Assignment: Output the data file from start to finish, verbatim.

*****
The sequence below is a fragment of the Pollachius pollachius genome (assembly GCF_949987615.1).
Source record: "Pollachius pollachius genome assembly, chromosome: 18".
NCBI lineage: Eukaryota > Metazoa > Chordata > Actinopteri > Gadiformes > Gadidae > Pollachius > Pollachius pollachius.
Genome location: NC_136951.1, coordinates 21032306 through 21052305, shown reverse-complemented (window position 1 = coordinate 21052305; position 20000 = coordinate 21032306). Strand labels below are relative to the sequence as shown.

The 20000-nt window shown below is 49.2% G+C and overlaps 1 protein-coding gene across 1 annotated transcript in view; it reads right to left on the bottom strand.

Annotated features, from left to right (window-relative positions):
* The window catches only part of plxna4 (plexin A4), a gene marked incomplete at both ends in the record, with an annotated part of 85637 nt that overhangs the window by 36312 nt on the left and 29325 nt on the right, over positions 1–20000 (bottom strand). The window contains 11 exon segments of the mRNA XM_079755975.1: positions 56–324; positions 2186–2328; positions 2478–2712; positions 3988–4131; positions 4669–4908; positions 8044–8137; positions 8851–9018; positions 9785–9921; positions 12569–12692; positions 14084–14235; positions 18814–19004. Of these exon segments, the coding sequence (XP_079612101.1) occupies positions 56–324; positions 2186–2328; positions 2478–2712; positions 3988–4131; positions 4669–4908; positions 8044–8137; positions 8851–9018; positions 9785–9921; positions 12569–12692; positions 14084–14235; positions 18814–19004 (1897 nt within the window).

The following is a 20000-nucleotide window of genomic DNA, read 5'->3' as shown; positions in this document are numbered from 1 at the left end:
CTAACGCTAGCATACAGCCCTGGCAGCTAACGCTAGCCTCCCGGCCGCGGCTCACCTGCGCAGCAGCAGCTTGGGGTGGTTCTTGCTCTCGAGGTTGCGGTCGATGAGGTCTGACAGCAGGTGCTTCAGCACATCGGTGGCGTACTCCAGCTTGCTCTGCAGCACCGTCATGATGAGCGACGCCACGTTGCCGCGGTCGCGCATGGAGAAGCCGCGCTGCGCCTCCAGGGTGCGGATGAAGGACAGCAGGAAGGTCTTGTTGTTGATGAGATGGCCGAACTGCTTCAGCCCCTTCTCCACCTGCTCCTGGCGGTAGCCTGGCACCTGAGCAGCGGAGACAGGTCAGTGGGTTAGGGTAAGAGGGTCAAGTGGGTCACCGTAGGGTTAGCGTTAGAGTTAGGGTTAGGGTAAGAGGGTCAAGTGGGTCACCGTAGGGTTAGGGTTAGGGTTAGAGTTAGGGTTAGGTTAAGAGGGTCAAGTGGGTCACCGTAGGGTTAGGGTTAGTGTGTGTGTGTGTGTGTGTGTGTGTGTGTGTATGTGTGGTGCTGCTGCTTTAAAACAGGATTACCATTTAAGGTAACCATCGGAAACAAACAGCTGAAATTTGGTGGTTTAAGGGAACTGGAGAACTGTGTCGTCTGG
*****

The sequence below is a fragment of the Pollachius pollachius genome (assembly GCF_949987615.1).
Source record: "Pollachius pollachius genome assembly, chromosome: 18".
NCBI lineage: Eukaryota > Metazoa > Chordata > Actinopteri > Gadiformes > Gadidae > Pollachius > Pollachius pollachius.
Genome location: NC_136951.1, coordinates 21032306 through 21052305, shown reverse-complemented (window position 1 = coordinate 21052305; position 20000 = coordinate 21032306). Strand labels below are relative to the sequence as shown.

The 20000-nt window shown below is 49.2% G+C and overlaps 1 protein-coding gene across 1 annotated transcript in view; it reads right to left on the bottom strand.

Annotated features, from left to right (window-relative positions):
* The window catches only part of plxna4 (plexin A4), a gene marked incomplete at both ends in the record, with an annotated part of 85637 nt that overhangs the window by 36312 nt on the left and 29325 nt on the right, over positions 1–20000 (bottom strand). The window contains 11 exon segments of the mRNA XM_079755975.1: positions 56–324; positions 2186–2328; positions 2478–2712; positions 3988–4131; positions 4669–4908; positions 8044–8137; positions 8851–9018; positions 9785–9921; positions 12569–12692; positions 14084–14235; positions 18814–19004. Of these exon segments, the coding sequence (XP_079612101.1) occupies positions 56–324; positions 2186–2328; positions 2478–2712; positions 3988–4131; positions 4669–4908; positions 8044–8137; positions 8851–9018; positions 9785–9921; positions 12569–12692; positions 14084–14235; positions 18814–19004 (1897 nt within the window).

The following is a 20000-nucleotide window of genomic DNA, read 5'->3' as shown; positions in this document are numbered from 1 at the left end:
CTAACGCTAGCATACAGCCCTGGCAGCTAACGCTAGCCTCCCGGCCGCGGCTCACCTGCGCAGCAGCAGCTTGGGGTGGTTCTTGCTCTCGAGGTTGCGGTCGATGAGGTCTGACAGCAGGTGCTTCAGCACATCGGTGGCGTACTCCAGCTTGCTCTGCAGCACCGTCATGATGAGCGACGCCACGTTGCCGCGGTCGCGCATGGAGAAGCCGCGCTGCGCCTCCAGGGTGCGGATGAAGGACAGCAGGAAGGTCTTGTTGTTGATGAGATGGCCGAACTGCTTCAGCCCCTTCTCCACCTGCTCCTGGCGGTAGCCTGGCACCTGAGCAGCGGAGACAGGTCAGTGGGTTAGGGTAAGAGGGTCAAGTGGGTCACCGTAGGGTTAGCGTTAGAGTTAGGGTTAGGGTAAGAGGGTCAAGTGGGTCACCGTAGGGTTAGGGTTAGGGTTAGAGTTAGGGTTAGGTTAAGAGGGTCAAGTGGGTCACCGTAGGGTTAGGGTTAGTGTGTGTGTGTGTGTGTGTGTGTGTGTGTGTATGTGTGGTGCTGCTGCTTTAAAACAGGATTACCATTTAAGGTAACCATCGGAAACAAACAGCTGAAATTTGGTGGTTTAAGGGAACTGGAGAACTGTGTCGTCTGG